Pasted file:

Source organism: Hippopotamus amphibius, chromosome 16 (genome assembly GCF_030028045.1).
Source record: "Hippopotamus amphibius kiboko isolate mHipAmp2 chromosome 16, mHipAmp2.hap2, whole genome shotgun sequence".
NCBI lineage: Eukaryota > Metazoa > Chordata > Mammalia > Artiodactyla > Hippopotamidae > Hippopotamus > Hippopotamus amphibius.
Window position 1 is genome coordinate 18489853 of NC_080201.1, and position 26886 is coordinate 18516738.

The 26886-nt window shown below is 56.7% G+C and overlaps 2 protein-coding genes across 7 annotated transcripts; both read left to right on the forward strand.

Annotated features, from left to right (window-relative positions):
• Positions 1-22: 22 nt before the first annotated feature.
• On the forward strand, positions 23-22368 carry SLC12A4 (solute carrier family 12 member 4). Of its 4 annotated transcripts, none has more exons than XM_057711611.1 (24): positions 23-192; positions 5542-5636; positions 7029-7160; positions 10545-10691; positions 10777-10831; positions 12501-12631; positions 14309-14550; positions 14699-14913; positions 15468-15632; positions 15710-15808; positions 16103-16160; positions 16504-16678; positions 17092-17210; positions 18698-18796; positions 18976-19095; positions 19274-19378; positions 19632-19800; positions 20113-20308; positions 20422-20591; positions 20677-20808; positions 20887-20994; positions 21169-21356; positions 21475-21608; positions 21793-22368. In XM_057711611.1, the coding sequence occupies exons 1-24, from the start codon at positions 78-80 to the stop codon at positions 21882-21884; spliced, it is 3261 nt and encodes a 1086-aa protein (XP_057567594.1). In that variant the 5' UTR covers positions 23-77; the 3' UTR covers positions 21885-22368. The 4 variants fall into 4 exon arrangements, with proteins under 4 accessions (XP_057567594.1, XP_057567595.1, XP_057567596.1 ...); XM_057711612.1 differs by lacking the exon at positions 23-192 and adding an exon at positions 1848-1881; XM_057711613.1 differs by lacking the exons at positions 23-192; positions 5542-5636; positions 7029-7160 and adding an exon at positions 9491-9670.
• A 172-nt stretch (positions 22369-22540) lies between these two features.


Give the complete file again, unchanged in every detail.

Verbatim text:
Source organism: Hippopotamus amphibius, chromosome 16 (genome assembly GCF_030028045.1).
Source record: "Hippopotamus amphibius kiboko isolate mHipAmp2 chromosome 16, mHipAmp2.hap2, whole genome shotgun sequence".
NCBI lineage: Eukaryota > Metazoa > Chordata > Mammalia > Artiodactyla > Hippopotamidae > Hippopotamus > Hippopotamus amphibius.
Window position 1 is genome coordinate 18489853 of NC_080201.1, and position 26886 is coordinate 18516738.

The 26886-nt window shown below is 56.7% G+C and overlaps 2 protein-coding genes across 7 annotated transcripts; both read left to right on the forward strand.

Annotated features, from left to right (window-relative positions):
• Positions 1-22: 22 nt before the first annotated feature.
• On the forward strand, positions 23-22368 carry SLC12A4 (solute carrier family 12 member 4). Of its 4 annotated transcripts, none has more exons than XM_057711611.1 (24): positions 23-192; positions 5542-5636; positions 7029-7160; positions 10545-10691; positions 10777-10831; positions 12501-12631; positions 14309-14550; positions 14699-14913; positions 15468-15632; positions 15710-15808; positions 16103-16160; positions 16504-16678; positions 17092-17210; positions 18698-18796; positions 18976-19095; positions 19274-19378; positions 19632-19800; positions 20113-20308; positions 20422-20591; positions 20677-20808; positions 20887-20994; positions 21169-21356; positions 21475-21608; positions 21793-22368. In XM_057711611.1, the coding sequence occupies exons 1-24, from the start codon at positions 78-80 to the stop codon at positions 21882-21884; spliced, it is 3261 nt and encodes a 1086-aa protein (XP_057567594.1). In that variant the 5' UTR covers positions 23-77; the 3' UTR covers positions 21885-22368. The 4 variants fall into 4 exon arrangements, with proteins under 4 accessions (XP_057567594.1, XP_057567595.1, XP_057567596.1 ...); XM_057711612.1 differs by lacking the exon at positions 23-192 and adding an exon at positions 1848-1881; XM_057711613.1 differs by lacking the exons at positions 23-192; positions 5542-5636; positions 7029-7160 and adding an exon at positions 9491-9670.
• A 172-nt stretch (positions 22369-22540) lies between these two features.